Centre for Cancer Biomarkers CCBIO
CCBIO Special Seminar

The road to excellence

19th September 2018, CCBIO hosted a Special Seminar on the issue of scientific excellence. Speakers Bruce Zetter (Harvard Medical School/Boston Children's Hospital), Merle Jacob (Lund University) as well as Lars A. Akslen (CCBIO) and Roger Strand (SVT/CCBIO) discussed different ways to conceptualise and achieve excellence, leaving the audience both inspired and a little thought-provoked.

Collage of photos from the CCBIO Excellence seminar september 2018, people in different settings.
Eli Vidhammer

Main content

CCBIO has this last year had the good fortune to cooperate with Harvard scholars through the INTPART collaboration, aiming for increased contact and mobility between our institutions. Currently Harvard professors are teaching at the CCBIO long course Cancer-Related Vascular Biology, and CCBIO students have recently returned from internship at Boston Children’s Hospital and Harvard Medical School. 

What is Excellence?

CCBIO is a Norwegian Centre of Excellence. But what do we understand by excellence? In this special seminar, the ambition was to go deeper into the issue of quality and excellence in science. Apart from scholars from the medical fields, the issue also attracted participants from the other UiB faculties, showing the general relevance of the topic. Many if not most researchers experience external pressure for excellence in addition to their own internal motivation for high performance – but how may excellence be achieved?

Excellence in Science is Hard to Measure

The speakers and debate participants had no easy answers for the audience but they did provide ideas about elements of excellence: vision, creativity, novelty, go for quality above quantity. The balance between focus and openness to other ideas and people was another topic of the discussion. In his talk, Bruce Zetter also insisted on one necessary condition for excellence that never should be taken for granted but sometimes is: research integrity. 

All speakers agreed that from the point of view of the practicing researcher, there neither can nor be one recipe or one singular notion of excellence. Zetter summarised it as follows: "We all need to have our own definition of excellence, and continuously try to exceed our own norms." And then he continued on to exceed his own norm there and then, switching jackets with Roger Strand, looking exceedingly excellent in his golden jacket!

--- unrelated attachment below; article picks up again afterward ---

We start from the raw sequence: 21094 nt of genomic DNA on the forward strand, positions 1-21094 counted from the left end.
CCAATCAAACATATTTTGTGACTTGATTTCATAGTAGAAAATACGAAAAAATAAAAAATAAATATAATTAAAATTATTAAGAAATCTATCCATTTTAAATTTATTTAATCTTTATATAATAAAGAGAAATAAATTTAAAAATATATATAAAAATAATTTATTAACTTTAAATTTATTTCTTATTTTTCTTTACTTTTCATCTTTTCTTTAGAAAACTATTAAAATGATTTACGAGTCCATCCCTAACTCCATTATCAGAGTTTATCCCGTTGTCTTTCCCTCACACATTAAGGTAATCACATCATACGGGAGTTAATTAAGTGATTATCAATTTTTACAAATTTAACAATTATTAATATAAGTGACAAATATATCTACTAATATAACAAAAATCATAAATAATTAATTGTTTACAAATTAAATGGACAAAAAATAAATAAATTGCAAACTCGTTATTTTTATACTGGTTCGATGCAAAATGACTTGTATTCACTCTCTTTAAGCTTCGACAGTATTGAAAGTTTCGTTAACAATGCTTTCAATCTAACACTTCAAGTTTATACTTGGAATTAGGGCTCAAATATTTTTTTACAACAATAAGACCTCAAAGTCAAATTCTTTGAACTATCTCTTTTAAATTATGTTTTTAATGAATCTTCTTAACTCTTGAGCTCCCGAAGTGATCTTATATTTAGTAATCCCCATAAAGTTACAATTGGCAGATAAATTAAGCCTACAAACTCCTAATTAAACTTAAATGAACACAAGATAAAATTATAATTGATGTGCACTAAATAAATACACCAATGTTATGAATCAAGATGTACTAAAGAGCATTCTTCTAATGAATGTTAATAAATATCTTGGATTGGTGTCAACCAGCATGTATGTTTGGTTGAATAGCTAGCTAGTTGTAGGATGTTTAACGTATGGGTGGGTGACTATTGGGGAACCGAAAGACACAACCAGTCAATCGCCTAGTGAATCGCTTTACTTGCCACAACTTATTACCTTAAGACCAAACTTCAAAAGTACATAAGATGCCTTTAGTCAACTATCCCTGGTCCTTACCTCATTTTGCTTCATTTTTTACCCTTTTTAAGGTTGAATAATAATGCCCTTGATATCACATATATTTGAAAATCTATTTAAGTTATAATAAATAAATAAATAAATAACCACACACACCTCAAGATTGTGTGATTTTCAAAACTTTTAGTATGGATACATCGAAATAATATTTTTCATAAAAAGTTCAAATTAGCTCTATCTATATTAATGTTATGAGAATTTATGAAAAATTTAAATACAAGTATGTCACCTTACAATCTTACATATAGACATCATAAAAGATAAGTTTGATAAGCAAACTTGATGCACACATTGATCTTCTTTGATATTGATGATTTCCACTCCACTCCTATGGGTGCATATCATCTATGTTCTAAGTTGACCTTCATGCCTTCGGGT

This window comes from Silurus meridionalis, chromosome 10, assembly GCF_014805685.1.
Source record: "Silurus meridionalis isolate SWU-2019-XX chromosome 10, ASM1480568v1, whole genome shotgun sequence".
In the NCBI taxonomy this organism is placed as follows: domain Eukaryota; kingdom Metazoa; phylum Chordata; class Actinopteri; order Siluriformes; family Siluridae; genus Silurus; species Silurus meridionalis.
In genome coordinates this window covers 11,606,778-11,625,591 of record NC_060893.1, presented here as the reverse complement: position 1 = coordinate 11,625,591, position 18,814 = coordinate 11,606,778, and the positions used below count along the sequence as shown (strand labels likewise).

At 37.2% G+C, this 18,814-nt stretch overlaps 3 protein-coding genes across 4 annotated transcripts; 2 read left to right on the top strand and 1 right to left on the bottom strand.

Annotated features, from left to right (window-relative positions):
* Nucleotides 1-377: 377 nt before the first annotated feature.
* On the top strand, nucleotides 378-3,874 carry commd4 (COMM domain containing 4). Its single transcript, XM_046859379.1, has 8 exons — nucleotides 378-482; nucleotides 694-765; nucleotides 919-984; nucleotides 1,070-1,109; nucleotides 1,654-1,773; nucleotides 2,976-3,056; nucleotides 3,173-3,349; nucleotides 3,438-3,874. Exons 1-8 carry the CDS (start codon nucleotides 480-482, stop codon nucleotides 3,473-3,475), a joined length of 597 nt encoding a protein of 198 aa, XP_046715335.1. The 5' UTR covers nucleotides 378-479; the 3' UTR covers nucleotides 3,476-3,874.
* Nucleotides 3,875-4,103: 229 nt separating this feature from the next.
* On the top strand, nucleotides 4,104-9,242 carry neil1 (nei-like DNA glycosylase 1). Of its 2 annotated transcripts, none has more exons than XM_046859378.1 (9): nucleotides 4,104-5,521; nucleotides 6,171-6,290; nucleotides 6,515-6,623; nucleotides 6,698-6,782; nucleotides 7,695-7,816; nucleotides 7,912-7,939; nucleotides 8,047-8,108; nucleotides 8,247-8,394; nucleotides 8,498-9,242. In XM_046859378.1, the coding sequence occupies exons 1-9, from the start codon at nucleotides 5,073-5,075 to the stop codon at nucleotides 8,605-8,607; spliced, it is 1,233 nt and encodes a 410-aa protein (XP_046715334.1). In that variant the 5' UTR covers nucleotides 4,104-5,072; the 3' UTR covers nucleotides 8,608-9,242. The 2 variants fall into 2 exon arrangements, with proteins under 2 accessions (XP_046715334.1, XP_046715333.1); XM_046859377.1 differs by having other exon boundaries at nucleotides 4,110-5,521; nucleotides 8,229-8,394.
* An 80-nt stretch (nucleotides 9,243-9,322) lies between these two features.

By No Means Straight-Forward

Merle Jacob, a leading researcher on research policies and research funding organisations, provided a sobering perspective on the policy goals behind excellence funding. Painting with a large brush, she described how research communities have been attracted and flattered by policy talk (and money) of excellence. In this way they have allowed themselves to be governed as hoped for by the funding organisations: They have self-organised into more thematic coordination, producing locally critical mass on certain research topics. Paradoxically, she claimed, what the funding organisations wish for, is already to a large extent achieved by the centre proposals themselves.

Still, public spending on excellence is in need of justification in terms of its performance, but evaluation of centres of excellence is notoriously difficult: "Given that these centres were already excellent, excellence cannot be a credible outcome", she explained. On the other hand, the funding instruments are not set up to encourage research that really is taking high risk. Indeed, funding decisions are in practice made by reference to past achievements, rewarding researchers who have shown excellence in the past.

In her conclusion, she went as far as predicting that centre of excellence funding most likely will be discontinued in the long-term perspective unless it can be empirically shown that the funding makes a difference. 

Growing Excellence

In sum, research communities’ notions of excellence and policy discourses using the same word both exist in the same universe, and the ambitious researcher needs to know them both. Knowing them also means knowing how they differ. While Lars A. Akslen is in charge of an operation that has to report to the Research Council of Norway by their criteria, he contemplated his role as director of a centre of excellence also in terms of how to organise well the research that actually is taking place: "I watch out for the good seeds, and try to create a great soil", he said.